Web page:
That clarification, in a reply from Hague to Alexander and in conversations with Foreign Office sources, indicates that Newmark’s road to Damascus diverged sharply from Kucinich’s. The two politicians have never met, and their initiatives were unconnected. The State Department has let it be known that Kucinich’s Syrian odyssey involved neither contacts with nor support from U.S. officials. Hague, by contrast, explained that although Newmark’s trip was private—and funded by the MP—he had liaised with the British government before and during the trip. Hague wrote:

Brooks Newmark went to Damascus in a personal capacity having visited President Assad on previous occasions at his own expense, but informed and consulted me in advance. He paid for his visit himself. My officials met with Mr Newmark and they made clear the steps that the U.K. government thinks the Syrian regime should take. He agreed to reflect this in his conversation with President Assad. I believe it is important that we use all means to convey these messages directly to President Assad.

Newmark issued a brief statement: “I was there in a personal capacity and reiterated the government position that there should be an immediate cessation of violence and a clear path to political reform.” He also acknowledged to The Times of London that he understood that his efforts could be co-opted for propaganda. “There is always a risk of that. I want to see an end to violence. We want to see political reform. Anything you can do to stop violence is a good thing. That is all we are doing. To sit back and do nothing is not a solution.”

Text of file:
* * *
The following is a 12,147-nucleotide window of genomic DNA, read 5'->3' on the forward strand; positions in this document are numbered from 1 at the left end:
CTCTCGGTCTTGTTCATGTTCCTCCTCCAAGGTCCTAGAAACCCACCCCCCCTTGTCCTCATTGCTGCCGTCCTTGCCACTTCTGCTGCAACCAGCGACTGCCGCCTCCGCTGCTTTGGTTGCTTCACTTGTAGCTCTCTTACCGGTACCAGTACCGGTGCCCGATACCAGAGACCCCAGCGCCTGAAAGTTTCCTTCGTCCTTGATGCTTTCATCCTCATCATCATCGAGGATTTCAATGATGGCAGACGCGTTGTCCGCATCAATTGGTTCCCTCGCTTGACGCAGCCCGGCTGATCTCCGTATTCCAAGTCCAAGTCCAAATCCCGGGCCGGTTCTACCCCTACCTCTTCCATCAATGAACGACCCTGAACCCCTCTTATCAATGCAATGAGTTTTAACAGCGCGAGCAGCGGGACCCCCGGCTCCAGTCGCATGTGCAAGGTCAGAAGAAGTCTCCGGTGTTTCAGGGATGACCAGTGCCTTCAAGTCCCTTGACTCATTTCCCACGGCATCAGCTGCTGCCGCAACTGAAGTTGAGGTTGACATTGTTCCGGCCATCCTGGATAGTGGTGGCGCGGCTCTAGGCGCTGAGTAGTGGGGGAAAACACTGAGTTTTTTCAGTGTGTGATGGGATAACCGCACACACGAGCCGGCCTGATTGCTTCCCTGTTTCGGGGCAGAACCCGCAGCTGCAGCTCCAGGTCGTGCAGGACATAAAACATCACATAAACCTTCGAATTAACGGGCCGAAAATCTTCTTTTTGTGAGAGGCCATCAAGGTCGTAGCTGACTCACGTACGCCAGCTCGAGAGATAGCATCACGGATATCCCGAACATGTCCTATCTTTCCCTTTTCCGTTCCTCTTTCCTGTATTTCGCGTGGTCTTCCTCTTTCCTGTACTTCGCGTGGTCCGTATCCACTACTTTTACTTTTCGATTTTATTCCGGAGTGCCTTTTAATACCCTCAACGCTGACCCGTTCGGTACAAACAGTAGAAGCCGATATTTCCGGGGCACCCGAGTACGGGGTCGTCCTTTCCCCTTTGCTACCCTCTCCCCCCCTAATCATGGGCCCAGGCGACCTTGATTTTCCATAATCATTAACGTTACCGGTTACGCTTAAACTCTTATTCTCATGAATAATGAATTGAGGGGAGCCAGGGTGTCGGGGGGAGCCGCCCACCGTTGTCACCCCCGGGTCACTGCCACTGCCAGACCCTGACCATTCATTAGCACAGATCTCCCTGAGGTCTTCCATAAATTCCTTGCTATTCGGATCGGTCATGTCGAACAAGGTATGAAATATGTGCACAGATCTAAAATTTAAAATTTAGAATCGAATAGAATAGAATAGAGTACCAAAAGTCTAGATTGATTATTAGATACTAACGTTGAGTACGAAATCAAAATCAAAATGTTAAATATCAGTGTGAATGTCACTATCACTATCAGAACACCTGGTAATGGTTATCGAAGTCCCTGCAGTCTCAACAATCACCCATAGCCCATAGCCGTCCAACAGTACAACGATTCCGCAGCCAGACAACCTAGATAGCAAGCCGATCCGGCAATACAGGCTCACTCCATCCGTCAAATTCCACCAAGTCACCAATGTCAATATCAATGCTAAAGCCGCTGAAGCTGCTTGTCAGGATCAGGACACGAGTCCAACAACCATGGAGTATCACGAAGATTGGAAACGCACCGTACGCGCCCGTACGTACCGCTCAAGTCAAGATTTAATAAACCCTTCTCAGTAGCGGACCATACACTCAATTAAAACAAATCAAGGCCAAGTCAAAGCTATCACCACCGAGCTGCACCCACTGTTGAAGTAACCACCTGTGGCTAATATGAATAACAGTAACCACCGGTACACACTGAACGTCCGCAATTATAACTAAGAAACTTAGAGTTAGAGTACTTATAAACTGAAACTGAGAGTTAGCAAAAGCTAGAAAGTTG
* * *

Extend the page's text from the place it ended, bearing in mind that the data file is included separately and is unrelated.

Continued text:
The MP has traveled extensively in the region over a number of years, focusing on getting to know key players not only in Syria but also Lebanon, Israel, Palestine and most recently Yemen. A report in a British mass market newspaper, the Daily Mail, suggested that behind the scenes, diplomats were less than thrilled by Newmark’s latest exploit. A source in the Foreign Office disagrees, countering:

If individuals have got long-standing relationships they can use to push the message that Assad’s current behavior is outrageous, you can see that as part of the wider international pressure. If we’d been worried that Brooks’ trip could give succor to the regime, we’d have said ‘excuse me, old chap. That’s not helpful’.

Politicians on both sides of the Atlantic are divided on the appropriate response to Syria and its embattled and blood-stained leadership. For now, at least, the U.S. and British governments and broad strains of the international community believe in keeping communications channels open, while imposing sanctions on Assad and his officials. It’s not that there’s much faith in a talking cure—between nations or within Syria, granted a so-called “national dialogue” by Assad that opponents dismiss as a fig leaf to conceal any real moves to reform. It’s that the alternatives are unthinkable.